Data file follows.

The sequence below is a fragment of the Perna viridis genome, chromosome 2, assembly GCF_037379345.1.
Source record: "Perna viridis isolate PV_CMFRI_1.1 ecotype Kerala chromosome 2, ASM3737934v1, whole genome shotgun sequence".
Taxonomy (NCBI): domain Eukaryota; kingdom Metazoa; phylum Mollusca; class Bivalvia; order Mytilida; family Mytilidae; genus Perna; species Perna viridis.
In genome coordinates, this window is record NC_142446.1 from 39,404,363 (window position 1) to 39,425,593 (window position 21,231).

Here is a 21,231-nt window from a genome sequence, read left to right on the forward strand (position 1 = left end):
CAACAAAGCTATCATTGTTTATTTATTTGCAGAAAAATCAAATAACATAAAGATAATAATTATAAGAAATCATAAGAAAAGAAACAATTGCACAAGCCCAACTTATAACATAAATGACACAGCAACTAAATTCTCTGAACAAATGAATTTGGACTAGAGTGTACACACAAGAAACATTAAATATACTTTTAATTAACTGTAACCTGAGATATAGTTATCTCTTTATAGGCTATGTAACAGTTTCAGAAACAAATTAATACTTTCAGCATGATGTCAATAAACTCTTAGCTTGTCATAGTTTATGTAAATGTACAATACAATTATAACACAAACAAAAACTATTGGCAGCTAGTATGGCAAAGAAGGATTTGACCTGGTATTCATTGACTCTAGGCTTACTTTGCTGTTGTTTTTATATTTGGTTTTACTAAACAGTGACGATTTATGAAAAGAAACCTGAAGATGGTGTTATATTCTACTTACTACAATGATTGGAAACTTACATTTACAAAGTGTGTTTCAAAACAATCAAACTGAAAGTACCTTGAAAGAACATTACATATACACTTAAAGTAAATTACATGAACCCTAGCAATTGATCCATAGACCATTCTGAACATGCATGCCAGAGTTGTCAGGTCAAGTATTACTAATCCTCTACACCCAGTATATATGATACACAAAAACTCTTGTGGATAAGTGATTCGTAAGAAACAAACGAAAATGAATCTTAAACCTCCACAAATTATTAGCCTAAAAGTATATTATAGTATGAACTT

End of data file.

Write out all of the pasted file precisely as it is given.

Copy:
The sequence below is a fragment of the Perna viridis genome, chromosome 2, assembly GCF_037379345.1.
Source record: "Perna viridis isolate PV_CMFRI_1.1 ecotype Kerala chromosome 2, ASM3737934v1, whole genome shotgun sequence".
Taxonomy (NCBI): domain Eukaryota; kingdom Metazoa; phylum Mollusca; class Bivalvia; order Mytilida; family Mytilidae; genus Perna; species Perna viridis.
In genome coordinates, this window is record NC_142446.1 from 39,404,363 (window position 1) to 39,425,593 (window position 21,231).

Here is a 21,231-nt window from a genome sequence, read left to right on the forward strand (position 1 = left end):
CAACAAAGCTATCATTGTTTATTTATTTGCAGAAAAATCAAATAACATAAAGATAATAATTATAAGAAATCATAAGAAAAGAAACAATTGCACAAGCCCAACTTATAACATAAATGACACAGCAACTAAATTCTCTGAACAAATGAATTTGGACTAGAGTGTACACACAAGAAACATTAAATATACTTTTAATTAACTGTAACCTGAGATATAGTTATCTCTTTATAGGCTATGTAACAGTTTCAGAAACAAATTAATACTTTCAGCATGATGTCAATAAACTCTTAGCTTGTCATAGTTTATGTAAATGTACAATACAATTATAACACAAACAAAAACTATTGGCAGCTAGTATGGCAAAGAAGGATTTGACCTGGTATTCATTGACTCTAGGCTTACTTTGCTGTTGTTTTTATATTTGGTTTTACTAAACAGTGACGATTTATGAAAAGAAACCTGAAGATGGTGTTATATTCTACTTACTACAATGATTGGAAACTTACATTTACAAAGTGTGTTTCAAAACAATCAAACTGAAAGTACCTTGAAAGAACATTACATATACACTTAAAGTAAATTACATGAACCCTAGCAATTGATCCATAGACCATTCTGAACATGCATGCCAGAGTTGTCAGGTCAAGTATTACTAATCCTCTACACCCAGTATATATGATACACAAAAACTCTTGTGGATAAGTGATTCGTAAGAAACAAACGAAAATGAATCTTAAACCTCCACAAATTATTAGCCTAAAAGTATATTATAGTATGAACTT